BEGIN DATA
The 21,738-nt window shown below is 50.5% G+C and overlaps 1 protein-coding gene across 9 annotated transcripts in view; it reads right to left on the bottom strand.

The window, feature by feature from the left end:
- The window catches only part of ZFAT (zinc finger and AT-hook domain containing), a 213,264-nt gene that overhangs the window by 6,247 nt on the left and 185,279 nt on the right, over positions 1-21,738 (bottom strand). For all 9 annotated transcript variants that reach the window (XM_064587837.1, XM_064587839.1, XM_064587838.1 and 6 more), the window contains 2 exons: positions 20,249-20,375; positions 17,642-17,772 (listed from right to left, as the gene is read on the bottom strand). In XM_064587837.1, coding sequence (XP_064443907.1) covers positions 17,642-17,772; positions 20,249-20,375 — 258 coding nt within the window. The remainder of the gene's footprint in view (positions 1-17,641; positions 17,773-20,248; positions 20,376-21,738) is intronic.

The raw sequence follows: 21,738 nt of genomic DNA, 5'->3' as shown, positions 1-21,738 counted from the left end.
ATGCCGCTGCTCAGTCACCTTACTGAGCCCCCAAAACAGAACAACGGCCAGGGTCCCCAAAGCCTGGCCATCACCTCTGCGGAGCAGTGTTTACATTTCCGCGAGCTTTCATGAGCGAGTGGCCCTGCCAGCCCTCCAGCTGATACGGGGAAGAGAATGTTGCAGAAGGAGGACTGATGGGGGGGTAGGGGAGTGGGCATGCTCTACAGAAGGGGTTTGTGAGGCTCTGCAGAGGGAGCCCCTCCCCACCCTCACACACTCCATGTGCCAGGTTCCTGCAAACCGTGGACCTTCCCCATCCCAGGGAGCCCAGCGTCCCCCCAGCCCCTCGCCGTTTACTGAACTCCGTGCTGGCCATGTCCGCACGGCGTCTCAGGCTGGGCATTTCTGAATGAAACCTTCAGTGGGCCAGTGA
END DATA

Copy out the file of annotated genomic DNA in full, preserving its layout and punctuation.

The 21,738-nt window shown below is 50.5% G+C and overlaps 1 protein-coding gene across 9 annotated transcripts in view; it reads right to left on the bottom strand.

The window, feature by feature from the left end:
- The window catches only part of ZFAT (zinc finger and AT-hook domain containing), a 213,264-nt gene that overhangs the window by 6,247 nt on the left and 185,279 nt on the right, over positions 1-21,738 (bottom strand). For all 9 annotated transcript variants that reach the window (XM_064587837.1, XM_064587839.1, XM_064587838.1 and 6 more), the window contains 2 exons: positions 20,249-20,375; positions 17,642-17,772 (listed from right to left, as the gene is read on the bottom strand). In XM_064587837.1, coding sequence (XP_064443907.1) covers positions 17,642-17,772; positions 20,249-20,375 — 258 coding nt within the window. The remainder of the gene's footprint in view (positions 1-17,641; positions 17,773-20,248; positions 20,376-21,738) is intronic.

The raw sequence follows: 21,738 nt of genomic DNA, 5'->3' as shown, positions 1-21,738 counted from the left end.
ATGCCGCTGCTCAGTCACCTTACTGAGCCCCCAAAACAGAACAACGGCCAGGGTCCCCAAAGCCTGGCCATCACCTCTGCGGAGCAGTGTTTACATTTCCGCGAGCTTTCATGAGCGAGTGGCCCTGCCAGCCCTCCAGCTGATACGGGGAAGAGAATGTTGCAGAAGGAGGACTGATGGGGGGGTAGGGGAGTGGGCATGCTCTACAGAAGGGGTTTGTGAGGCTCTGCAGAGGGAGCCCCTCCCCACCCTCACACACTCCATGTGCCAGGTTCCTGCAAACCGTGGACCTTCCCCATCCCAGGGAGCCCAGCGTCCCCCCAGCCCCTCGCCGTTTACTGAACTCCGTGCTGGCCATGTCCGCACGGCGTCTCAGGCTGGGCATTTCTGAATGAAACCTTCAGTGGGCCAGTGA